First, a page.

Danish researchers have identified a treatment and care program that can reduce complications and mortality after surgery to repair a fractured hip. Working with the new program, anesthesiologists assessed patients earlier and healthcare providers used a targeted nerve block instead of systemic opioids to relieve pain.
Patients were also placed in a specialized hip fracture unit and received a systematic approach to nutrition, oxygen therapy, and prevention of urinary retention. Researchers then tracked rates of inhospital postoperative complications and 1-year mortality before and after the program was introduced.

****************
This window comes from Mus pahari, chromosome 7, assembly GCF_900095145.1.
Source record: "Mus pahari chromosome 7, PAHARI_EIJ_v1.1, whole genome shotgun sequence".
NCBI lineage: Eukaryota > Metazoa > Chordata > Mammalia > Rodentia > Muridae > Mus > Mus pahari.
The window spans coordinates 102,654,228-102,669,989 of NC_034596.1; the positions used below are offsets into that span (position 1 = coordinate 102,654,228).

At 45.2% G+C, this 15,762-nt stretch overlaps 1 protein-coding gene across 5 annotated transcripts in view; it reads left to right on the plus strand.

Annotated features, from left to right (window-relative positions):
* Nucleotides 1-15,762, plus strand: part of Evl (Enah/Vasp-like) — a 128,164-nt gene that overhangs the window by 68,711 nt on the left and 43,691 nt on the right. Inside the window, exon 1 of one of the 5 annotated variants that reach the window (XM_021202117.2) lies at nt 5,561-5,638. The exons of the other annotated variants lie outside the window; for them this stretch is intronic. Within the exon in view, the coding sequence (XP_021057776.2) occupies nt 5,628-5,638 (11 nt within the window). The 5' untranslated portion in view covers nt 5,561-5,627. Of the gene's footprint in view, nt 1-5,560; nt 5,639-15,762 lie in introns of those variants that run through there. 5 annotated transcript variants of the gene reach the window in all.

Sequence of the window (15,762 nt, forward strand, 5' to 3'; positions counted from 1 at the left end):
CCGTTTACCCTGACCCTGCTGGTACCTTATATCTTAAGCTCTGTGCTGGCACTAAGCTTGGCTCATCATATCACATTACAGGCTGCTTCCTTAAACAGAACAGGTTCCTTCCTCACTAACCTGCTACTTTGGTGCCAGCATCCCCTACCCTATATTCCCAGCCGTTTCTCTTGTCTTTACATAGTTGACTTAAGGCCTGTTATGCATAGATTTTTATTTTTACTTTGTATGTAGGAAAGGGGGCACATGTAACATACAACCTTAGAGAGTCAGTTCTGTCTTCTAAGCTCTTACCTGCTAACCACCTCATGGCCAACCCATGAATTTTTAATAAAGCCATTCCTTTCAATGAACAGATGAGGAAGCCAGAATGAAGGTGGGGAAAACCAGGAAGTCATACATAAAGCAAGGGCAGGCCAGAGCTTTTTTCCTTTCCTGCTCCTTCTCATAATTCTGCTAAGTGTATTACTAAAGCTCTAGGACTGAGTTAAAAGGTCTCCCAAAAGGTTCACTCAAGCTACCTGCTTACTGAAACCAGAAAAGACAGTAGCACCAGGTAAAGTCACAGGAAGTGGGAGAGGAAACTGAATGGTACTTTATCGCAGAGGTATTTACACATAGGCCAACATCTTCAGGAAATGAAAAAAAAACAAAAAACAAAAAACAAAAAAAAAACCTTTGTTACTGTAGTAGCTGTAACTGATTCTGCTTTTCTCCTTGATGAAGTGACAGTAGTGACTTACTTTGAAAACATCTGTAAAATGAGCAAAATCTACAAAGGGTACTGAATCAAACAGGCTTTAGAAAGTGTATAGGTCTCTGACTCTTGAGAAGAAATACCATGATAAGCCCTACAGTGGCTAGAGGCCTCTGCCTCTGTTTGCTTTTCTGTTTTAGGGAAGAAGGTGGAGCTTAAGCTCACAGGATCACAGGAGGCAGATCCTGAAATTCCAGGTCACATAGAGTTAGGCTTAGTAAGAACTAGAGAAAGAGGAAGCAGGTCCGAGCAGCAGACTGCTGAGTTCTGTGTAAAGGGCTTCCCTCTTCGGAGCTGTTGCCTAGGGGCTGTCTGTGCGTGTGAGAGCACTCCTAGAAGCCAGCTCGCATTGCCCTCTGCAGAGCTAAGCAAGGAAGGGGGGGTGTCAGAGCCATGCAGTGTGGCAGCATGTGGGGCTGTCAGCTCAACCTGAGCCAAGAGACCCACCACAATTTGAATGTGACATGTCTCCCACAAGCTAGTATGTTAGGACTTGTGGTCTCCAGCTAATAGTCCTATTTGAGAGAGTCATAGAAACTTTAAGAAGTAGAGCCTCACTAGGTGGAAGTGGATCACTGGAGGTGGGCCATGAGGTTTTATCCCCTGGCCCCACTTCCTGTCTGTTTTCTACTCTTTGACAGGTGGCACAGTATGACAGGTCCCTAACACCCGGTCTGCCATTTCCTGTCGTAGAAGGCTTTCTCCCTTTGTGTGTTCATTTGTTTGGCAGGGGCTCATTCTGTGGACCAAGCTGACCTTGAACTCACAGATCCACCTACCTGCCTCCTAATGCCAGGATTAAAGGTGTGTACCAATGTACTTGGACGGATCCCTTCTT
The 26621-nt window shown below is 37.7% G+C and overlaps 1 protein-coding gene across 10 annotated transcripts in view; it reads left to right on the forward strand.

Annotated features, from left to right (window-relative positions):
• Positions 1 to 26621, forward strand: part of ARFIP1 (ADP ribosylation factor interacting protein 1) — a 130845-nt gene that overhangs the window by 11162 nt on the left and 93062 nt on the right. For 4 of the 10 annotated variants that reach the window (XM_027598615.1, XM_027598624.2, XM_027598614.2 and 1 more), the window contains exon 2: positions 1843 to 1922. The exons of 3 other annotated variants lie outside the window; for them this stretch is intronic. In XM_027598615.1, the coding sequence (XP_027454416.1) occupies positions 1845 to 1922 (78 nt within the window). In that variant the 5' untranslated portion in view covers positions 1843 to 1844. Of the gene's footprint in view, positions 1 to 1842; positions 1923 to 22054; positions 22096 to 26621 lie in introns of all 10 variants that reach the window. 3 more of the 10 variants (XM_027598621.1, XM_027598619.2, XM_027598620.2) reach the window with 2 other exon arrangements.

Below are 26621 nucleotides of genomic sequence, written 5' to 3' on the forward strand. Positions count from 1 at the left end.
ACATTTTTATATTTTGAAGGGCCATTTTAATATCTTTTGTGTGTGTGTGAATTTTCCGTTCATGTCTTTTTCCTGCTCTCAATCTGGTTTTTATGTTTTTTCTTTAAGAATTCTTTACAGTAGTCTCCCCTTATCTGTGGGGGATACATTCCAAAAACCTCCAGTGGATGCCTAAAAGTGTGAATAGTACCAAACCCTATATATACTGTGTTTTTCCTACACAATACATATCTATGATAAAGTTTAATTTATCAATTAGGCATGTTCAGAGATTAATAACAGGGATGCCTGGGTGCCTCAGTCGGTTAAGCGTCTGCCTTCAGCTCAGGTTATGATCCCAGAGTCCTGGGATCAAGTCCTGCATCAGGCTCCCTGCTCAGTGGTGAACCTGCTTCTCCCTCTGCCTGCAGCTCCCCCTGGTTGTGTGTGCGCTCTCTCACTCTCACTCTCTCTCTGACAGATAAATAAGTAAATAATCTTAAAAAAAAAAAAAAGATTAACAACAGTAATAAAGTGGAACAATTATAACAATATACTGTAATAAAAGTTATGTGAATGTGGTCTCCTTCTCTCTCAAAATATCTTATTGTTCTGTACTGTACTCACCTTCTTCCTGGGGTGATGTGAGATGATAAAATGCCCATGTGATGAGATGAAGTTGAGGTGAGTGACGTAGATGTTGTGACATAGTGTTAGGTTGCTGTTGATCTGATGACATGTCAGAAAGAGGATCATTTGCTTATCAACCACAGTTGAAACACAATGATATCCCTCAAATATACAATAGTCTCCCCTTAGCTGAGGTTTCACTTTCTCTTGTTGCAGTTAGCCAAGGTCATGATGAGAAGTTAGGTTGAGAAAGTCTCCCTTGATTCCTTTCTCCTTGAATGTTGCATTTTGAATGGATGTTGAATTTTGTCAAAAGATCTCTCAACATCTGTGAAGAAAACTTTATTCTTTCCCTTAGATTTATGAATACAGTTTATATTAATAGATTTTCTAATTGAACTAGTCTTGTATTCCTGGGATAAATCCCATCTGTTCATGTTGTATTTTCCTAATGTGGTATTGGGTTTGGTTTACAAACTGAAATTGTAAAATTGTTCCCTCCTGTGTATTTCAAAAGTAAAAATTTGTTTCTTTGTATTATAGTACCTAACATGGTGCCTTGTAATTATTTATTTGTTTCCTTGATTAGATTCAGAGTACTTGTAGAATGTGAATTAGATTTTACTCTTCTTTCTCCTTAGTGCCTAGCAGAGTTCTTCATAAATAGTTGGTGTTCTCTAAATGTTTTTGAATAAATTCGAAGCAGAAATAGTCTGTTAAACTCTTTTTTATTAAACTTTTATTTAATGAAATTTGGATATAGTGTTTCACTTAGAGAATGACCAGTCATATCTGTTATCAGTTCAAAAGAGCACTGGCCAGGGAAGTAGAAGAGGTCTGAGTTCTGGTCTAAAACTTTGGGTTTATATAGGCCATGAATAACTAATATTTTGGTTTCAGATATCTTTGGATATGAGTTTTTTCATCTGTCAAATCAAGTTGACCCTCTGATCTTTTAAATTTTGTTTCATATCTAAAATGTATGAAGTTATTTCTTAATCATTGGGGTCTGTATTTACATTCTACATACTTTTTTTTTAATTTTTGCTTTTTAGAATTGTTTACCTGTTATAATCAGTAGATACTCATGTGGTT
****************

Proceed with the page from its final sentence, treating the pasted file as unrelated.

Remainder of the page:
About 20% of patients in the program had at least one complication, compared with 33% of those treated before the program began. Patients in the program also had lower rates of confusion, pneumonia, and urinary tract infection. Their length of stay was 9.7 days, compared with 15.8 days for those not in the program.
In all, 61% of patients who received the new program of care returned to their own homes after surgery, compared with 47% in the other group. One-year mortality was 23% and 29%, respectively.
The researchers call for more study to determine which elements of the program were most effective.
Source: Pedersen SJ, Borgbjerg FM, Schousboe B, et al. A comprehensive hip fracture program reduces complication rates and mortality. J Am Geriatr Soc. 2008; 56(10):1831-1838.